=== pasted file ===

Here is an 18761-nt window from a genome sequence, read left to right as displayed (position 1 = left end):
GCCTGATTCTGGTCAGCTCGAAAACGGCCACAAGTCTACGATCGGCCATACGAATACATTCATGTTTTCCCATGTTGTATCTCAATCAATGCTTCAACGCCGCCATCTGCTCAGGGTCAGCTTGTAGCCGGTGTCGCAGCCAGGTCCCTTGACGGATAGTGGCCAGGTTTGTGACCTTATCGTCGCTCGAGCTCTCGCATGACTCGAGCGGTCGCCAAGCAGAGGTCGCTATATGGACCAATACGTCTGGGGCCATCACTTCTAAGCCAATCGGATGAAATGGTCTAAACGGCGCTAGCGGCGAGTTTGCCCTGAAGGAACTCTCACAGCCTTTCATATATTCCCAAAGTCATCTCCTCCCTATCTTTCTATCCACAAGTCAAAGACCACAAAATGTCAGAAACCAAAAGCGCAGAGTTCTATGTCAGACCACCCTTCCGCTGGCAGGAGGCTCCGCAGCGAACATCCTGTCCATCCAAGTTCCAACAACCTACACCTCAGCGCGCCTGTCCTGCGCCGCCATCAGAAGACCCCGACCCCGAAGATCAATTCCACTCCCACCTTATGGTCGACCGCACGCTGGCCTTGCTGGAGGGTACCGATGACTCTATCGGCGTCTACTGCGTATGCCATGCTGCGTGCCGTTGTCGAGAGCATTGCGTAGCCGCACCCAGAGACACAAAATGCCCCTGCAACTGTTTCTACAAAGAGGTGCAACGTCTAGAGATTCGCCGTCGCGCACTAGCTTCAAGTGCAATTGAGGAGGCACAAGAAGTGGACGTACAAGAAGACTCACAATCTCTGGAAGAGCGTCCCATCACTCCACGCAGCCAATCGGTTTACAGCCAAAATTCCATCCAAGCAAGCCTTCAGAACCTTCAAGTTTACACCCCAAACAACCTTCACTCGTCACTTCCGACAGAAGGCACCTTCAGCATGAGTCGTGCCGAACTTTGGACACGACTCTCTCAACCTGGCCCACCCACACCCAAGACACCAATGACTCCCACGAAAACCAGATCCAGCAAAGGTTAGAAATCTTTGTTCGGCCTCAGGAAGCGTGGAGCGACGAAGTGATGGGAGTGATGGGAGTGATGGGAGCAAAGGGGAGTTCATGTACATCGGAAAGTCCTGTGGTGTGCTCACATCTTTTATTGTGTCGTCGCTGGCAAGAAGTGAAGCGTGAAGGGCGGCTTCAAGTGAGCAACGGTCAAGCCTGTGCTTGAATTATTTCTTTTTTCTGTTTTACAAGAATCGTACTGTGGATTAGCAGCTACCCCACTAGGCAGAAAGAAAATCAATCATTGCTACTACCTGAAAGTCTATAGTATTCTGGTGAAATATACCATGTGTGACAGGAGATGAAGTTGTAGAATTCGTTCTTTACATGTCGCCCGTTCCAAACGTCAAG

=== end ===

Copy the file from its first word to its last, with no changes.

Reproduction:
Here is an 18761-nt window from a genome sequence, read left to right as displayed (position 1 = left end):
GCCTGATTCTGGTCAGCTCGAAAACGGCCACAAGTCTACGATCGGCCATACGAATACATTCATGTTTTCCCATGTTGTATCTCAATCAATGCTTCAACGCCGCCATCTGCTCAGGGTCAGCTTGTAGCCGGTGTCGCAGCCAGGTCCCTTGACGGATAGTGGCCAGGTTTGTGACCTTATCGTCGCTCGAGCTCTCGCATGACTCGAGCGGTCGCCAAGCAGAGGTCGCTATATGGACCAATACGTCTGGGGCCATCACTTCTAAGCCAATCGGATGAAATGGTCTAAACGGCGCTAGCGGCGAGTTTGCCCTGAAGGAACTCTCACAGCCTTTCATATATTCCCAAAGTCATCTCCTCCCTATCTTTCTATCCACAAGTCAAAGACCACAAAATGTCAGAAACCAAAAGCGCAGAGTTCTATGTCAGACCACCCTTCCGCTGGCAGGAGGCTCCGCAGCGAACATCCTGTCCATCCAAGTTCCAACAACCTACACCTCAGCGCGCCTGTCCTGCGCCGCCATCAGAAGACCCCGACCCCGAAGATCAATTCCACTCCCACCTTATGGTCGACCGCACGCTGGCCTTGCTGGAGGGTACCGATGACTCTATCGGCGTCTACTGCGTATGCCATGCTGCGTGCCGTTGTCGAGAGCATTGCGTAGCCGCACCCAGAGACACAAAATGCCCCTGCAACTGTTTCTACAAAGAGGTGCAACGTCTAGAGATTCGCCGTCGCGCACTAGCTTCAAGTGCAATTGAGGAGGCACAAGAAGTGGACGTACAAGAAGACTCACAATCTCTGGAAGAGCGTCCCATCACTCCACGCAGCCAATCGGTTTACAGCCAAAATTCCATCCAAGCAAGCCTTCAGAACCTTCAAGTTTACACCCCAAACAACCTTCACTCGTCACTTCCGACAGAAGGCACCTTCAGCATGAGTCGTGCCGAACTTTGGACACGACTCTCTCAACCTGGCCCACCCACACCCAAGACACCAATGACTCCCACGAAAACCAGATCCAGCAAAGGTTAGAAATCTTTGTTCGGCCTCAGGAAGCGTGGAGCGACGAAGTGATGGGAGTGATGGGAGTGATGGGAGCAAAGGGGAGTTCATGTACATCGGAAAGTCCTGTGGTGTGCTCACATCTTTTATTGTGTCGTCGCTGGCAAGAAGTGAAGCGTGAAGGGCGGCTTCAAGTGAGCAACGGTCAAGCCTGTGCTTGAATTATTTCTTTTTTCTGTTTTACAAGAATCGTACTGTGGATTAGCAGCTACCCCACTAGGCAGAAAGAAAATCAATCATTGCTACTACCTGAAAGTCTATAGTATTCTGGTGAAATATACCATGTGTGACAGGAGATGAAGTTGTAGAATTCGTTCTTTACATGTCGCCCGTTCCAAACGTCAAG